1. Create offensive confusion at the line of scrimmage.
2. Play with great leverage.
3. Establish the eight man front.
4. Establish a pressure package.
5. The five spoke secondary.

The angles are good by design, and keep big plays from happening by funneling everything into the middle of the field. After you've walked a safety down the run game's production is threatened; after you've committed to the passing game, they alternately play tight coverage while blitzing you into oblivion off the edge, or worse still apply pressure with four while dropping into alternating coverages The "five spoke" secondary Patterson talks about is the three safety and two corner alignment, and as we mentioned earlier is a strength because of the difficulty of reading the different and uncommon variations Patterson's defenses throw at opponents.

The manual's all right there for you to see, and none of this is top secret. In fact, you can read it for yourself right here and right here. Once you get past the particular breakdowns of assignment versus formation, you'll see that it's relatively simple and can be simply taught by the right guitar-playing, visor-wearing taskmaster.

Is Mob Zero Cop the coolest name for a blitz in college football today?

Unless someone runs the "Agamemnon Facesmasher Rakehammer" blitz, then yes. Mob Zero Cop--a ballsy eight man blitz listed in the TCU playbook--is the coolest blitz name around.

So what of the personnel angle?

As stated in the "Why the 4-2-5" article above, the emphasis is going to be on speed. Patterson says himself that they recruit corners who can grow into safeties because he wants speed at every single position on the field on defense. A good example of this is TCU's safety Alex Ibiloye, a three-star recruit at corner who grew into a starting safety. Jurrell Thompson didn't switch positions, but was considered a bit short for safety at 5'11", and thus fell into Patterson's hands at TCU and became a key starter on this year's team.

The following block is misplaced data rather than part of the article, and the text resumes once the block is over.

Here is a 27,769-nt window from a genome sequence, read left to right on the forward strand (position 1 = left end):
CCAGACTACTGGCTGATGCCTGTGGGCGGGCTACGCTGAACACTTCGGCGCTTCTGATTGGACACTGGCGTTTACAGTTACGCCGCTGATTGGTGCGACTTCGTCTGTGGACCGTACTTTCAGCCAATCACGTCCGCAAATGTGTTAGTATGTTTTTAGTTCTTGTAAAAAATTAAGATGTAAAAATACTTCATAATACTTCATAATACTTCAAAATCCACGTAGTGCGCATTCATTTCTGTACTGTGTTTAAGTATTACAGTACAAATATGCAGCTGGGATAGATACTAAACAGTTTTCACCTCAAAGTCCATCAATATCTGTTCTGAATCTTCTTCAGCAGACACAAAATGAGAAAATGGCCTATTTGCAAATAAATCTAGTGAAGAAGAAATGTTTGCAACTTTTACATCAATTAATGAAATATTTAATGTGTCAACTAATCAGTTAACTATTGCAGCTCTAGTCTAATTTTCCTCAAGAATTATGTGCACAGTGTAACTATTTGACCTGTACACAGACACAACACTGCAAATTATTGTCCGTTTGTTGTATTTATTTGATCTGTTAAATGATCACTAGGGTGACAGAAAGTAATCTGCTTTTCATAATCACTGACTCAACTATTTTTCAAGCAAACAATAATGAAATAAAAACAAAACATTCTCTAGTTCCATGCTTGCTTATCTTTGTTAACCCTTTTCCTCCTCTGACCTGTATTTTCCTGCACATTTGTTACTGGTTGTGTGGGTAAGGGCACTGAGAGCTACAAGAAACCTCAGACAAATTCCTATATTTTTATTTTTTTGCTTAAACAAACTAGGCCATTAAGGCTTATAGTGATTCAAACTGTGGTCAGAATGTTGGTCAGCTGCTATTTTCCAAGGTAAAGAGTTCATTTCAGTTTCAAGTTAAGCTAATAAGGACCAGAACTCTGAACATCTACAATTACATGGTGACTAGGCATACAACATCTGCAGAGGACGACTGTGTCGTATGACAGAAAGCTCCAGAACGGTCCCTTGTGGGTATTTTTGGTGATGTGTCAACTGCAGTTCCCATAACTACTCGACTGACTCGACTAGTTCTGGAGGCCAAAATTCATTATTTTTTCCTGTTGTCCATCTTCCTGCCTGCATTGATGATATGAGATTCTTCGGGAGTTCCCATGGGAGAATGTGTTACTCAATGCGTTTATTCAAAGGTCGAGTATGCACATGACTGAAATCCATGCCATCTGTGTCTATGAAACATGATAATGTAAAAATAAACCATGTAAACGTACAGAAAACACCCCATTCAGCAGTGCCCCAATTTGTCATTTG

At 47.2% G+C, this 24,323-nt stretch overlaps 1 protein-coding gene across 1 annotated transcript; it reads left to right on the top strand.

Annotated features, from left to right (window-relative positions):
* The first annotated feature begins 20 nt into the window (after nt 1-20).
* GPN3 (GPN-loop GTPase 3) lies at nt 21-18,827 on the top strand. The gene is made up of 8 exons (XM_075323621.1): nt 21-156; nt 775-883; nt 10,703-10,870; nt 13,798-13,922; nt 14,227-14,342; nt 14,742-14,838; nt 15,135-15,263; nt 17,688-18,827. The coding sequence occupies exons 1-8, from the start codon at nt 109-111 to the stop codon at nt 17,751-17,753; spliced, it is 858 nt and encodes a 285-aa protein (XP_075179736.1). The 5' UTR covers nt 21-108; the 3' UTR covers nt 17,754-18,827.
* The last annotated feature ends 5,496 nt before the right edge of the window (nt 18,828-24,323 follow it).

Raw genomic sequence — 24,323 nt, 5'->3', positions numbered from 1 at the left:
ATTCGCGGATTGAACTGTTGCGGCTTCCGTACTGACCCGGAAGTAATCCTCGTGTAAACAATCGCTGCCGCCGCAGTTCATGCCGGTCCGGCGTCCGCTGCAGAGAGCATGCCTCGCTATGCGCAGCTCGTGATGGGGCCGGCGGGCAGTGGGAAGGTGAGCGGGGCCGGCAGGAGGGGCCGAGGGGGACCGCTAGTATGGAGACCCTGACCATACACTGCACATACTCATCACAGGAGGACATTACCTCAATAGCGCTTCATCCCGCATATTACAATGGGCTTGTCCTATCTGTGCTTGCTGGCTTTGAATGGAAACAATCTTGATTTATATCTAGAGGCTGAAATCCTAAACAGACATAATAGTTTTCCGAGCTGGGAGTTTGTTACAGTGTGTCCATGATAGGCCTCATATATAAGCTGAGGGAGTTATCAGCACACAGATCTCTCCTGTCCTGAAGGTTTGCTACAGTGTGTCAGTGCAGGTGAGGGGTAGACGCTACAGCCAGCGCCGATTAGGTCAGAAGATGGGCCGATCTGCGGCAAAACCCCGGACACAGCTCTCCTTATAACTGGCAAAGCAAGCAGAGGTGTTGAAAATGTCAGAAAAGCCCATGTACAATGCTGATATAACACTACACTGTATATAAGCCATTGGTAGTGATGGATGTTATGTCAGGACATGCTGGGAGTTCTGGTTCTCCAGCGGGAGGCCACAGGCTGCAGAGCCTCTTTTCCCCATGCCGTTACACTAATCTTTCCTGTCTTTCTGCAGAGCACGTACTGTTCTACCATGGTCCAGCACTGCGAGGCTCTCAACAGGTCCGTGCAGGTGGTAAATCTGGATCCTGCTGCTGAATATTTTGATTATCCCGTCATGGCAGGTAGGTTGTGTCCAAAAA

Thompson is the exception to the three star talent you'll find on TCU's defensive side. TCU leans heavily on three-star talent in recruiting, and develops it into five star defenses the same way Boise does on offense: through scheme, through attentive player development, and with an eye for talent that is a step ahead of its competitors.

So how on earth do they remain so consistent?

Part of the stated purpose in adopting a 4-2-5 is adapting to change and turnover: without the same talent year in and year out, you have to scheme around attrition. This is the same theme you'll hear Nick Saban preach about his 3-4 scheme: it is a process, and it continues year in and year out regardless of the players. The 4-2-5 is designed to be taught quickly and simply, and to function not around the individual player, but instead around basic assumptions about defense: keep angles and leverage, set up spacing nicely, and then fly to the ball and keep your assignments. Learn them, execute them, and the system hums along nicely.

Is this where I get to ask if Dick Bumpas is a real name? 

Yes, it is a real name, though you may feel free to sign in at a hotel under it if it makes you giggle. Patterson is the architect of the defense, but his assistants are owed credit for the consistency of the Horned Frog defense, as well. Defensive Coordinator Dick Bumpas has been there since 2004; safeties coach Chad Glasgow is in his tenth year with Patterson. There is a very strong correlation between staff continuity and winning teams in college football, and TCU has it on both sides of the ball. They teach their system very well, drill it to death, and earn their paychecks.

Does Dick Bumpas have a mustache?

You're damn right he does.


And Tank Carder? That's a real linebacker's name, too?

As real as his magic sternum, which is so magical he likes hitting teammates with it, too.


The net effect of this unusual but undoubtedly legitimate defensive scheme is what?

Pain. An abandonment of hope. Throwing gimme picks when the quarterback, thinking you've dropped into a Cover 2, throws a pick six into a Cover 5.  Centers blowing protection calls and watching as their quarterback takes a mouth full of shoulder pad as a mid-second quarter snack. Indecipherable coverages leading to the nation's number one pass coverage, so much so that cuneiform looks like speed-reading in comparison. Defensive players set in spacing so even an obsessive compulsive gives up and goes back to straightening your bookshelf. Losing a pass rusher like Jerry Hughes and chugging along without interruption. Sorrow. A lot of Froghorning. Getting embarrassed at home as Utah did on national television and watching your agony-drenched fans disrobe in the stands.

When you've driven people in Utah to public nudity, there's really not much else to say about how frustrating playing the TCU defense really is.